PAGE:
Dozens of patient organisations are backing plans to close hospital services in coming years, but fear they will be let down by bad public engagement.

National Voices, the umbrella group representing many patient groups, including the Stroke Association, Cancer Research UK and the National Childbirth Trust, has said closures will “sometimes be the right outcome” as the NHS faces investment cuts and growing demand.

Not all local hospital care is good enough, safe enough or in the right place

In a report published this week it acknowledges that after the general election, plans for “primarily cost driven” major service changes will emerge in many areas.

Early plans, for example in London, propose dramatic cuts in hospital capacity in favour of primary and community care.

The National Voices report Share the Power says: “The reflex ‘Save our local hospital’ is the line of least resistance and not always the right one.

“Not all local hospital care is good enough, safe enough or in the right place. Many patients want to have more care and treatment nearer to home.

“Too many people are admitted who shouldn’t be, and stay longer than they should or want to.”

But it says good quality involvement of the public and patients - which often does not happen - will be important.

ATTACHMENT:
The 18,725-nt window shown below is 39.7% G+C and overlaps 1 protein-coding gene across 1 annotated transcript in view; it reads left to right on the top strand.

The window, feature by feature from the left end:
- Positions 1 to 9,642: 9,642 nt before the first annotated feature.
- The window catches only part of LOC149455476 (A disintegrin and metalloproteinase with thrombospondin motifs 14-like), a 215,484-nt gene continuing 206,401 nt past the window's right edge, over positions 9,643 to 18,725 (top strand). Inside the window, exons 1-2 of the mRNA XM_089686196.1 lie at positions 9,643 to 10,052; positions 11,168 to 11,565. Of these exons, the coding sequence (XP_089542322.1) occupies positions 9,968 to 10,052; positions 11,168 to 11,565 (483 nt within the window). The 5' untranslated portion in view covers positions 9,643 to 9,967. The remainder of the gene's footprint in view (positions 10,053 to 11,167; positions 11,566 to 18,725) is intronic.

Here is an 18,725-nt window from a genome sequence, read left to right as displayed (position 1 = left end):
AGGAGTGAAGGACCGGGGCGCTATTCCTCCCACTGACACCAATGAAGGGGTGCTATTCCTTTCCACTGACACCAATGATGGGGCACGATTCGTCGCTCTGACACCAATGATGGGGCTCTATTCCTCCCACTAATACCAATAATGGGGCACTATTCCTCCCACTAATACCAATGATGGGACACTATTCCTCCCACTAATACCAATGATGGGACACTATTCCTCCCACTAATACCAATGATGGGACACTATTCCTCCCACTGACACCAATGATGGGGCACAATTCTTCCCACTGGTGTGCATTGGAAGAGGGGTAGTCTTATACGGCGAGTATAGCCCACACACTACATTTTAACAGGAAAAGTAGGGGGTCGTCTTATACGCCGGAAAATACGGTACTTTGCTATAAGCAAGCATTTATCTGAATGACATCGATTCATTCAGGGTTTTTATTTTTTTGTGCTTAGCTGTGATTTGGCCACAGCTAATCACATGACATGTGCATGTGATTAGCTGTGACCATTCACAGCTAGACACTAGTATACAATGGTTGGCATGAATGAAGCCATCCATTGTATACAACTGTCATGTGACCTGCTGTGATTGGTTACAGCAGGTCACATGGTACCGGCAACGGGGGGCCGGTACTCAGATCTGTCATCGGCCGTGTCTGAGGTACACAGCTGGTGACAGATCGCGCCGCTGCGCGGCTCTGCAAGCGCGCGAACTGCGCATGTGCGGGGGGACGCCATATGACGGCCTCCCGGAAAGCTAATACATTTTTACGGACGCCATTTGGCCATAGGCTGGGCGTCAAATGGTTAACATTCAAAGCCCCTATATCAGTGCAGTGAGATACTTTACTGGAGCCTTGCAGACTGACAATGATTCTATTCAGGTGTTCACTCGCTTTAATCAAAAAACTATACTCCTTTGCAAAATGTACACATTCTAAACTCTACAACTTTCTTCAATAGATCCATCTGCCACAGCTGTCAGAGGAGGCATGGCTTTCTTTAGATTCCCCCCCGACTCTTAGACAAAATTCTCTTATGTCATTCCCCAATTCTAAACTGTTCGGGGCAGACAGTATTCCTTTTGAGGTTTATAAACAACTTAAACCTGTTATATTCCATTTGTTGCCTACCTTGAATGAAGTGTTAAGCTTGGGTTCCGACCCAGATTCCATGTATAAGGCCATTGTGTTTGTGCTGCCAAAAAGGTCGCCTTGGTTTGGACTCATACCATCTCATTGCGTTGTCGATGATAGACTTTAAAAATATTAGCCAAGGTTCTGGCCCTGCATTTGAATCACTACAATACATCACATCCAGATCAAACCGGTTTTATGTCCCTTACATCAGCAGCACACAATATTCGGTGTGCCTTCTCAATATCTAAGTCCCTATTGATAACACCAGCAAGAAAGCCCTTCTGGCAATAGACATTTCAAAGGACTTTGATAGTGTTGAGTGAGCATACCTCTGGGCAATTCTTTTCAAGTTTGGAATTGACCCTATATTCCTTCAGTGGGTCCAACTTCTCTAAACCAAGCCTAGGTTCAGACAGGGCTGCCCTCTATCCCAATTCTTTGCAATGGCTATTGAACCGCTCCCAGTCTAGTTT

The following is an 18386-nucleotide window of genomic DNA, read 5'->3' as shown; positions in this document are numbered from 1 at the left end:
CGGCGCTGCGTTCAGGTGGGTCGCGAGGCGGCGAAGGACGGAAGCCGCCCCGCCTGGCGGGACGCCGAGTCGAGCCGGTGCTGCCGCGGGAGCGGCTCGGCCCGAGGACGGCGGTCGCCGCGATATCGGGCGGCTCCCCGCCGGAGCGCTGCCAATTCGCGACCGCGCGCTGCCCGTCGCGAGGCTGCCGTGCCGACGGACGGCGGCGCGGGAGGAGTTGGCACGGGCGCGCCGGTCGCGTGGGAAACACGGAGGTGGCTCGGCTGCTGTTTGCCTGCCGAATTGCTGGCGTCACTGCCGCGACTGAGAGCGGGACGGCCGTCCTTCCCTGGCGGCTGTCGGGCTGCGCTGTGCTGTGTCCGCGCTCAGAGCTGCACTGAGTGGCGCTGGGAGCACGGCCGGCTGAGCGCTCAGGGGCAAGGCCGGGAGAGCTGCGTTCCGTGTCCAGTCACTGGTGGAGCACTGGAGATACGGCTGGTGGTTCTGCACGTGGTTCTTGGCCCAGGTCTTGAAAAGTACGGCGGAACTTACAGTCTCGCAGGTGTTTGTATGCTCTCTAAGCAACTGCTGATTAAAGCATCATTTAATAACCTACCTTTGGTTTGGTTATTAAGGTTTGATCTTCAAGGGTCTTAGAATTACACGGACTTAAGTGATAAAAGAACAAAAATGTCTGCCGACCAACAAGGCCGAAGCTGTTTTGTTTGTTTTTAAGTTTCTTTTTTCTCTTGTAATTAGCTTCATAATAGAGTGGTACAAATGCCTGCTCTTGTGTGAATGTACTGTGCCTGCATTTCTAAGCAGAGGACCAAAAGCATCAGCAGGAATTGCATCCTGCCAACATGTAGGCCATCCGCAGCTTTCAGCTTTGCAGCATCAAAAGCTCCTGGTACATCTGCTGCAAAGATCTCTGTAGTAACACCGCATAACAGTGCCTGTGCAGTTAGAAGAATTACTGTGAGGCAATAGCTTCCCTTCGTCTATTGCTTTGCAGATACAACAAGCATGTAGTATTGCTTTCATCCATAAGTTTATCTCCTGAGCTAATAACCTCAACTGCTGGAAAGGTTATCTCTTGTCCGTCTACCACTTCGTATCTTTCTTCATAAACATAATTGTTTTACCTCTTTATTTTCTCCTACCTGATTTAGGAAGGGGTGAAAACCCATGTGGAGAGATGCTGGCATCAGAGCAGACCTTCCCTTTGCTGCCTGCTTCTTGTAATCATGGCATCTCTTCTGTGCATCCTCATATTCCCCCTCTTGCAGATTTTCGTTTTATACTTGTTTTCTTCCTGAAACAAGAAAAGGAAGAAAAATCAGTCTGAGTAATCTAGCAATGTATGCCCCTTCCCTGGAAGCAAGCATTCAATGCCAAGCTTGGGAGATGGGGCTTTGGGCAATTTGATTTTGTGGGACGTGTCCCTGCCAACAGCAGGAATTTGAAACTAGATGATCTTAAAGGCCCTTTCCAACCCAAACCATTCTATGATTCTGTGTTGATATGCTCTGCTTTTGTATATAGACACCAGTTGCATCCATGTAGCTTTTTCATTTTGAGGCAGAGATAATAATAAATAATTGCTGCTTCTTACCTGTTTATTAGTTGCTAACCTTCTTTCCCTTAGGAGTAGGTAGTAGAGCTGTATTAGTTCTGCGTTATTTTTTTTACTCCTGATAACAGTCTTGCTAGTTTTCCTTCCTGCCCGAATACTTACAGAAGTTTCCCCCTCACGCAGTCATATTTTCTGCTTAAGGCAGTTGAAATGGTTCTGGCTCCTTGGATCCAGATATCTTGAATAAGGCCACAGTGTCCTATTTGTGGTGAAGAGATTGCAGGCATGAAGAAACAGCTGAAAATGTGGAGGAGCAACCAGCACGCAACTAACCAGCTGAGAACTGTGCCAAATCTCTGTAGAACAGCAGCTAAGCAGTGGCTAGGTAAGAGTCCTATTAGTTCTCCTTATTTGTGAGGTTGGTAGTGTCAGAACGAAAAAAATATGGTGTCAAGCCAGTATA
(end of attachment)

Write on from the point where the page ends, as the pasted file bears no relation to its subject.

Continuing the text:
It says pressure from funding cuts could “exacerbate” the problem of poor consultation and highlights research from the Independent Reconfiguration Panel showing that the most common shortcoming in NHS plans is a failure to engage in the early stages

National Voices chief executive Jeremy Taylor said the NHS needed “a creative and outward looking approach to involving the local population and patients. Organisations should have the leadership and courage to make the case for change [in] the interests of patients”.

The report warns of a “risk that major service change will fail to improve quality and responsiveness to patient need, and could make things worse”.

It says: “The local NHS needs to really understand the needs of those it is there to serve.”

It also calls for feedback and complaints channels to be simplified, with a single phone number, and for clinicians to be more accountable for how they communicate with patients.

“Doctor knows best” paternalism gets in the way of patient centred care and self-management, it adds.